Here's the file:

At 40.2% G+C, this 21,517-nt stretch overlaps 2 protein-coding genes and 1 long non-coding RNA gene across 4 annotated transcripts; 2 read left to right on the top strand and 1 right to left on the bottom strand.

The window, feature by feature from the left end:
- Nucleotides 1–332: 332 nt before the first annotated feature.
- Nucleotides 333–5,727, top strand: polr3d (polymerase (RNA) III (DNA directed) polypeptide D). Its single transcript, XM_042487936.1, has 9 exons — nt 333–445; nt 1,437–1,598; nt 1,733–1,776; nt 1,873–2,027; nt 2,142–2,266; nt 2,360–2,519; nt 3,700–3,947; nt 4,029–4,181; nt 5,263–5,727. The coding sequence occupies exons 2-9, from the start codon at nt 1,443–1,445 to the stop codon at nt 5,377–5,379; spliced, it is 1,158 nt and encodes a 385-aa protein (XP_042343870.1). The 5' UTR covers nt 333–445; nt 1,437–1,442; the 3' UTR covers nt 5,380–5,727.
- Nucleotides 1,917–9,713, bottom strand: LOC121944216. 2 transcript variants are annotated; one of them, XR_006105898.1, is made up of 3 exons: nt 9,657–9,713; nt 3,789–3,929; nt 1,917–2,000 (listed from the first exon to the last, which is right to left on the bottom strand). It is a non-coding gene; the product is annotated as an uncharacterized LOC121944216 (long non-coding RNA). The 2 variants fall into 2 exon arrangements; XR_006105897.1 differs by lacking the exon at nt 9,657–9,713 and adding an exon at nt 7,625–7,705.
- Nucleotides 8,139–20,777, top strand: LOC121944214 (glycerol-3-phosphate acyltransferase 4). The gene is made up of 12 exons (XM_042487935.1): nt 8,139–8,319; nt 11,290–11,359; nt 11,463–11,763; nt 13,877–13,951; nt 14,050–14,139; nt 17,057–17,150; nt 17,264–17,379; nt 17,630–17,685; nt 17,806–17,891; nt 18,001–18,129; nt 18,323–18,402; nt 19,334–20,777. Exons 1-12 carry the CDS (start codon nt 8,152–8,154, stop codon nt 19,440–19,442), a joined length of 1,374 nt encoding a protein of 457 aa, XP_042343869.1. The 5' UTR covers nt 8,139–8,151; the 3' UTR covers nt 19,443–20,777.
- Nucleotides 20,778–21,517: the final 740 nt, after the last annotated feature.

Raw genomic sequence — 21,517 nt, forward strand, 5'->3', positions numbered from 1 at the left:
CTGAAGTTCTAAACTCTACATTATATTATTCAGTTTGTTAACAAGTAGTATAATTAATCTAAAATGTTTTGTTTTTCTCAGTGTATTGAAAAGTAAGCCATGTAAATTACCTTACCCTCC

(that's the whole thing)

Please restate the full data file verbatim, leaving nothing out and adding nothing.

At 40.2% G+C, this 21,517-nt stretch overlaps 2 protein-coding genes and 1 long non-coding RNA gene across 4 annotated transcripts; 2 read left to right on the top strand and 1 right to left on the bottom strand.

The window, feature by feature from the left end:
- Nucleotides 1–332: 332 nt before the first annotated feature.
- Nucleotides 333–5,727, top strand: polr3d (polymerase (RNA) III (DNA directed) polypeptide D). Its single transcript, XM_042487936.1, has 9 exons — nt 333–445; nt 1,437–1,598; nt 1,733–1,776; nt 1,873–2,027; nt 2,142–2,266; nt 2,360–2,519; nt 3,700–3,947; nt 4,029–4,181; nt 5,263–5,727. The coding sequence occupies exons 2-9, from the start codon at nt 1,443–1,445 to the stop codon at nt 5,377–5,379; spliced, it is 1,158 nt and encodes a 385-aa protein (XP_042343870.1). The 5' UTR covers nt 333–445; nt 1,437–1,442; the 3' UTR covers nt 5,380–5,727.
- Nucleotides 1,917–9,713, bottom strand: LOC121944216. 2 transcript variants are annotated; one of them, XR_006105898.1, is made up of 3 exons: nt 9,657–9,713; nt 3,789–3,929; nt 1,917–2,000 (listed from the first exon to the last, which is right to left on the bottom strand). It is a non-coding gene; the product is annotated as an uncharacterized LOC121944216 (long non-coding RNA). The 2 variants fall into 2 exon arrangements; XR_006105897.1 differs by lacking the exon at nt 9,657–9,713 and adding an exon at nt 7,625–7,705.
- Nucleotides 8,139–20,777, top strand: LOC121944214 (glycerol-3-phosphate acyltransferase 4). The gene is made up of 12 exons (XM_042487935.1): nt 8,139–8,319; nt 11,290–11,359; nt 11,463–11,763; nt 13,877–13,951; nt 14,050–14,139; nt 17,057–17,150; nt 17,264–17,379; nt 17,630–17,685; nt 17,806–17,891; nt 18,001–18,129; nt 18,323–18,402; nt 19,334–20,777. Exons 1-12 carry the CDS (start codon nt 8,152–8,154, stop codon nt 19,440–19,442), a joined length of 1,374 nt encoding a protein of 457 aa, XP_042343869.1. The 5' UTR covers nt 8,139–8,151; the 3' UTR covers nt 19,443–20,777.
- Nucleotides 20,778–21,517: the final 740 nt, after the last annotated feature.

Raw genomic sequence — 21,517 nt, forward strand, 5'->3', positions numbered from 1 at the left:
CTGAAGTTCTAAACTCTACATTATATTATTCAGTTTGTTAACAAGTAGTATAATTAATCTAAAATGTTTTGTTTTTCTCAGTGTATTGAAAAGTAAGCCATGTAAATTACCTTACCCTCC